By separating the calculations for stage 2 and stage 3 neurons, it is possible to determine if a given treatment differentially affects axonal and dendritic outgrowth. In addition, treatments that affect neuronal polarization (i.e. the transition from stage 2 to stage 3) are revealed because they alter the percentage of cells at each stage. A treatment that blocks or delays axon formation will increase the percentage of stage 2 cells. Sometimes, a treatment results in the formation of multiple axons; such a situation increases the frequency of stage 2 categorizations because the longest neurites are not twice as long as the second longest (Fig. 1C); however, comparison of the lengths of the second longest neurites in treatments and the control reveals that both are significantly longer than normal dendrites, suggesting abnormal polarity.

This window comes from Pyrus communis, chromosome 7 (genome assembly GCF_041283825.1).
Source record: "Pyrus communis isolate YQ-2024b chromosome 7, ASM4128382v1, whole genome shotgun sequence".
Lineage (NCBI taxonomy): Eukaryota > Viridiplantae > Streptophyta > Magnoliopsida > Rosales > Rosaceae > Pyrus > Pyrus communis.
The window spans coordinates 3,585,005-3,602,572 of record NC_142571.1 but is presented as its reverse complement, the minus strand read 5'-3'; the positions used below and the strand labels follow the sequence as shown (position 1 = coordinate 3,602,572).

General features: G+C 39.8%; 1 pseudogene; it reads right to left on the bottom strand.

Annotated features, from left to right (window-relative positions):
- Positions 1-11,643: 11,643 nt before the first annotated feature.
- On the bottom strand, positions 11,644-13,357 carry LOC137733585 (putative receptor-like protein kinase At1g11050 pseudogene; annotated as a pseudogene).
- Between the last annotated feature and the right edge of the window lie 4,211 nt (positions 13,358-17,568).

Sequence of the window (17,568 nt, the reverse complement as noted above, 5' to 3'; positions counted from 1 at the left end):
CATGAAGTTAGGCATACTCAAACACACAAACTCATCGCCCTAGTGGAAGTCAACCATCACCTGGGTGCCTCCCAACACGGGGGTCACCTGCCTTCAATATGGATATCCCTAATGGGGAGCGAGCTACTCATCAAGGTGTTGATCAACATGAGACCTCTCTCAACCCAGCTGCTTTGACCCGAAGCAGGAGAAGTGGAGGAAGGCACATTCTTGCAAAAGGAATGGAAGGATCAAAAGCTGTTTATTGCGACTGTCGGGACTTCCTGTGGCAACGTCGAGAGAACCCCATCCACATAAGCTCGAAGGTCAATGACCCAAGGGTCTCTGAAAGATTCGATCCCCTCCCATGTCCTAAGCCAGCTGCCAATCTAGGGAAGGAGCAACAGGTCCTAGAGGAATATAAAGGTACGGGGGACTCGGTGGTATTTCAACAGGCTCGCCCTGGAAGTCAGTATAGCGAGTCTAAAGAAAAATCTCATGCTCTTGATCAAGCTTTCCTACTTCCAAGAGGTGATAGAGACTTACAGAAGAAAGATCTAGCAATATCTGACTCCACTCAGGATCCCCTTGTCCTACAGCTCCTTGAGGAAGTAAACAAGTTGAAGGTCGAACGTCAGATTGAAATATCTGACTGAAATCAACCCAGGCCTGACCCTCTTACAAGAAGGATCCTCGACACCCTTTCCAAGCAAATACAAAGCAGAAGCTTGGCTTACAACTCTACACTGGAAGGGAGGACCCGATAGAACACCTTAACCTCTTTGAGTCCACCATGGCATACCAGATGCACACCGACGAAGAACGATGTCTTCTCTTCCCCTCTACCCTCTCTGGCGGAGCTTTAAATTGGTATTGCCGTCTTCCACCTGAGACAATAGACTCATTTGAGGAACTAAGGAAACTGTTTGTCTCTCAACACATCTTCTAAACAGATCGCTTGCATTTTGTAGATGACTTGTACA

XL_Calculations also determines the number and lengths of secondary and tertiary neurites (i.e. branches) and the total neurite output. When analyzing total neurite output, it is informative to know the developmental stage and the contributions from axons, dendrites and branches. For example, one treatment may enhance axon elongation (Fig. 1D), while another treatment reduces elongation of the primary neurites, but increases branching (Fig. 1E); these likely reflect different underlying biological mechanisms of action. Thus, the calculations made by our program reveal nuances in neuronal morphology not evident from the ‘total neurite output’ calculation alone.